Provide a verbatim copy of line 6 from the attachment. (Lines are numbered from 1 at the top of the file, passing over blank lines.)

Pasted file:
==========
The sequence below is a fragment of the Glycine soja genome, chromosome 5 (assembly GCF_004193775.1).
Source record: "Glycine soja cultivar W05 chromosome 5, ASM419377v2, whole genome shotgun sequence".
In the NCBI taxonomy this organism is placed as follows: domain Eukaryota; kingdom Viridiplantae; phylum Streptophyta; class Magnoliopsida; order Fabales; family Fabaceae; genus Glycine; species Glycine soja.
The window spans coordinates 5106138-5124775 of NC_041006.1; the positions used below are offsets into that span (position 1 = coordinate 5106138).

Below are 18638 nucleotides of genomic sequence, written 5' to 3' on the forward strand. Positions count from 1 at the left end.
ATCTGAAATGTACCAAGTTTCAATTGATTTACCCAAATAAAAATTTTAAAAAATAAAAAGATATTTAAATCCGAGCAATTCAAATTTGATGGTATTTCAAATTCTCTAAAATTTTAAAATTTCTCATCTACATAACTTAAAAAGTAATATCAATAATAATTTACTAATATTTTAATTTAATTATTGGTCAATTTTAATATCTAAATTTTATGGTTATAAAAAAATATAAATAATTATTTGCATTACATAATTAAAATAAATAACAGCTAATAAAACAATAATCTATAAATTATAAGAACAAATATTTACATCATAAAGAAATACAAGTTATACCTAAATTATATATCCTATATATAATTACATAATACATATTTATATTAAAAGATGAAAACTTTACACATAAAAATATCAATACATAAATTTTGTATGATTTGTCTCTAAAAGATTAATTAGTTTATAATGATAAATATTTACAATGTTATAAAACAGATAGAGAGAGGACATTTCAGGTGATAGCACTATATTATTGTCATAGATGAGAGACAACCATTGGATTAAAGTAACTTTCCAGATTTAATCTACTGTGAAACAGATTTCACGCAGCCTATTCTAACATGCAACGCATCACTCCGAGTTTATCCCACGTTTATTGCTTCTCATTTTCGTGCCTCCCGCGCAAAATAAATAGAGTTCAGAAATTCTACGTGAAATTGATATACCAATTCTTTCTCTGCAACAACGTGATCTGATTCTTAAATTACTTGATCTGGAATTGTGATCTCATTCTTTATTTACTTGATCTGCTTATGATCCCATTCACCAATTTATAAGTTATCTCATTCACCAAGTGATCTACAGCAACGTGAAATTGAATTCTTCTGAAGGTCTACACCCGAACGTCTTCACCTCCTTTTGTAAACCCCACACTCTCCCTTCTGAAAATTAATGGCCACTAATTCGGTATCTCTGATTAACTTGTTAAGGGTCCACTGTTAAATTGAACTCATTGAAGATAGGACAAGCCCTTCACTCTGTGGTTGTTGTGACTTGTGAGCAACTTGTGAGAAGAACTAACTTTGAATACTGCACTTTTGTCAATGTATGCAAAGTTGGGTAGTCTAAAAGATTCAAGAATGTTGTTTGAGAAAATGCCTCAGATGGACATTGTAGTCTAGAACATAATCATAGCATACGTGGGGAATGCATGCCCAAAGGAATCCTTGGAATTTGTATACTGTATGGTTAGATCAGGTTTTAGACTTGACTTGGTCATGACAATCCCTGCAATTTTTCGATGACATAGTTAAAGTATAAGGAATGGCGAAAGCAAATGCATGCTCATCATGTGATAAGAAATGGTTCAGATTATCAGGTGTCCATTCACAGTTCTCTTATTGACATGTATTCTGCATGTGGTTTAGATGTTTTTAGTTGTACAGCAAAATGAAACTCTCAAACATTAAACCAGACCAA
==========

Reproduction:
ATCTGAAATGTACCAAGTTTCAATTGATTTACCCAAATAAAAATTTTAAAAAATAAAAAGATATTTAAATCCGAGCAATTCAAATTTGATGGTATTTCAAATTCTCTAAAATTTTAAAATTTCTCATCTACATAACTTAAAAAGTAATATCAATAATAATTTACTAATATTTTAATTTAATTATTGGTCAATTTTAATATCTAAATTTTATGGTTATAAAAAAATATAAATAATTATTTGCATTACATAATTAAAATAAATAACAGCTAATAAAACAATAATCTATAAATTATAAGAACAAATATTTACATCATAAAGAAATACAAGTTATACCTAAATTATATATCCTATATATAATTACATAATACATATTTATATTAAAAGATGAAAACTTTACACATAAAAATATCAATACATAAATTTTGTATGATTTGTCTCTAAAAGATTAATTAGTTTATAATGATAAATATTTACAATGTTATAAAACAGATAGAGAGAGGACATTTCAGGTGATAGCACTATATTATTGTCATAGATGAGAGACAACCATTGGATTAAAGTAACTTTCCAGATTTAATCTACTGTGAAACAGATTTCACGCAGCCTATTCTAACATGCAACGCATCACTCCGAGTTTATCCCACGTTTATTGCTTCTCATTTTCGTGCCTCCCGCGCAAAATAAATAGAGTTCAGAAATTCTACGTGAAATTGATATACCAATTCTTTCTCTGCAACAACGTGATCTGATTCTTAAATTACTTGATCTGGAATTGTGATCTCATTCTTTATTTACTTGATCTGCTTATGATCCCATTCACCAATTTATAAGTTATCTCATTCACCAAGTGATCTACAGCAACGTGAAATTGAATTCTTCTGAAGGTCTACACCCGAACGTCTTCACCTCCTTTTGTAAACCCCACACTCTCCCTTCTGAAAATTAATGGCCACTAATTCGGTATCTCTGATTAACTTGTTAAGGGTCCACTGTTAAATTGAACTCATTGAAGATAGGACAAGCCCTTCACTCTGTGGTTGTTGTGACTTGTGAGCAACTTGTGAGAAGAACTAACTTTGAATACTGCACTTTTGTCAATGTATGCAAAGTTGGGTAGTCTAAAAGATTCAAGAATGTTGTTTGAGAAAATGCCTCAGATGGACATTGTAGTCTAGAACATAATCATAGCATACGTGGGGAATGCATGCCCAAAGGAATCCTTGGAATTTGTATACTGTATGGTTAGATCAGGTTTTAGACTTGACTTGGTCATGACAATCCCTGCAATTTTTCGATGACATAGTTAAAGTATAAGGAATGGCGAAAGCAAATGCATGCTCATCATGTGATAAGAAATGGTTCAGATTATCAGGTGTCCATTCACAGTTCTCTTATTGACATGTATTCTGCATGTGGTTTAGATGTTTTTAGTTGTACAGCAAAATGAAACTCTCAAACATTAAACCAGACCAA